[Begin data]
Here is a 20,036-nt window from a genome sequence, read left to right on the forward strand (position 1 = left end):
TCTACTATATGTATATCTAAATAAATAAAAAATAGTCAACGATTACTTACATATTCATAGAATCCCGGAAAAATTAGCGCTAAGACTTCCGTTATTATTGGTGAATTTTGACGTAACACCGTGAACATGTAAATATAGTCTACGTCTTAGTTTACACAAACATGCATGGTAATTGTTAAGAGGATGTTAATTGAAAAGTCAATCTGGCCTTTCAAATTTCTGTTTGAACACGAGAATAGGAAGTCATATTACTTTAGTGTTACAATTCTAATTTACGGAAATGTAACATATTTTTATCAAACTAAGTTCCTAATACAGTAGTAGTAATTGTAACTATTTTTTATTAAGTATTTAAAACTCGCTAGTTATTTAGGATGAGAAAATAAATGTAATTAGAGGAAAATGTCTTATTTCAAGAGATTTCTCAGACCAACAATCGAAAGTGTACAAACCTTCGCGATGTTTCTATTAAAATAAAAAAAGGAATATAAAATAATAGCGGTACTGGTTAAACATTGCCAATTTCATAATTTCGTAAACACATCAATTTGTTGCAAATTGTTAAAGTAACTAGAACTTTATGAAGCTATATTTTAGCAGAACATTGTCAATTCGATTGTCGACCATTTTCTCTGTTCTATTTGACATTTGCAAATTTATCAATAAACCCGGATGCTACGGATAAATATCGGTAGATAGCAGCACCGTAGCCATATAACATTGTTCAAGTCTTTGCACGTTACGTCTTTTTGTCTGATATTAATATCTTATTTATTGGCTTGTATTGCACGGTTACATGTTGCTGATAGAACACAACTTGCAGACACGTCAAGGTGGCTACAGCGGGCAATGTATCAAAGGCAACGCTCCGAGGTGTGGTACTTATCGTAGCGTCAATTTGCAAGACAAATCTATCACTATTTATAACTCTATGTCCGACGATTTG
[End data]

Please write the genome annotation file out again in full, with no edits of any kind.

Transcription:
Here is a 20,036-nt window from a genome sequence, read left to right on the forward strand (position 1 = left end):
TCTACTATATGTATATCTAAATAAATAAAAAATAGTCAACGATTACTTACATATTCATAGAATCCCGGAAAAATTAGCGCTAAGACTTCCGTTATTATTGGTGAATTTTGACGTAACACCGTGAACATGTAAATATAGTCTACGTCTTAGTTTACACAAACATGCATGGTAATTGTTAAGAGGATGTTAATTGAAAAGTCAATCTGGCCTTTCAAATTTCTGTTTGAACACGAGAATAGGAAGTCATATTACTTTAGTGTTACAATTCTAATTTACGGAAATGTAACATATTTTTATCAAACTAAGTTCCTAATACAGTAGTAGTAATTGTAACTATTTTTTATTAAGTATTTAAAACTCGCTAGTTATTTAGGATGAGAAAATAAATGTAATTAGAGGAAAATGTCTTATTTCAAGAGATTTCTCAGACCAACAATCGAAAGTGTACAAACCTTCGCGATGTTTCTATTAAAATAAAAAAAGGAATATAAAATAATAGCGGTACTGGTTAAACATTGCCAATTTCATAATTTCGTAAACACATCAATTTGTTGCAAATTGTTAAAGTAACTAGAACTTTATGAAGCTATATTTTAGCAGAACATTGTCAATTCGATTGTCGACCATTTTCTCTGTTCTATTTGACATTTGCAAATTTATCAATAAACCCGGATGCTACGGATAAATATCGGTAGATAGCAGCACCGTAGCCATATAACATTGTTCAAGTCTTTGCACGTTACGTCTTTTTGTCTGATATTAATATCTTATTTATTGGCTTGTATTGCACGGTTACATGTTGCTGATAGAACACAACTTGCAGACACGTCAAGGTGGCTACAGCGGGCAATGTATCAAAGGCAACGCTCCGAGGTGTGGTACTTATCGTAGCGTCAATTTGCAAGACAAATCTATCACTATTTATAACTCTATGTCCGACGATTTG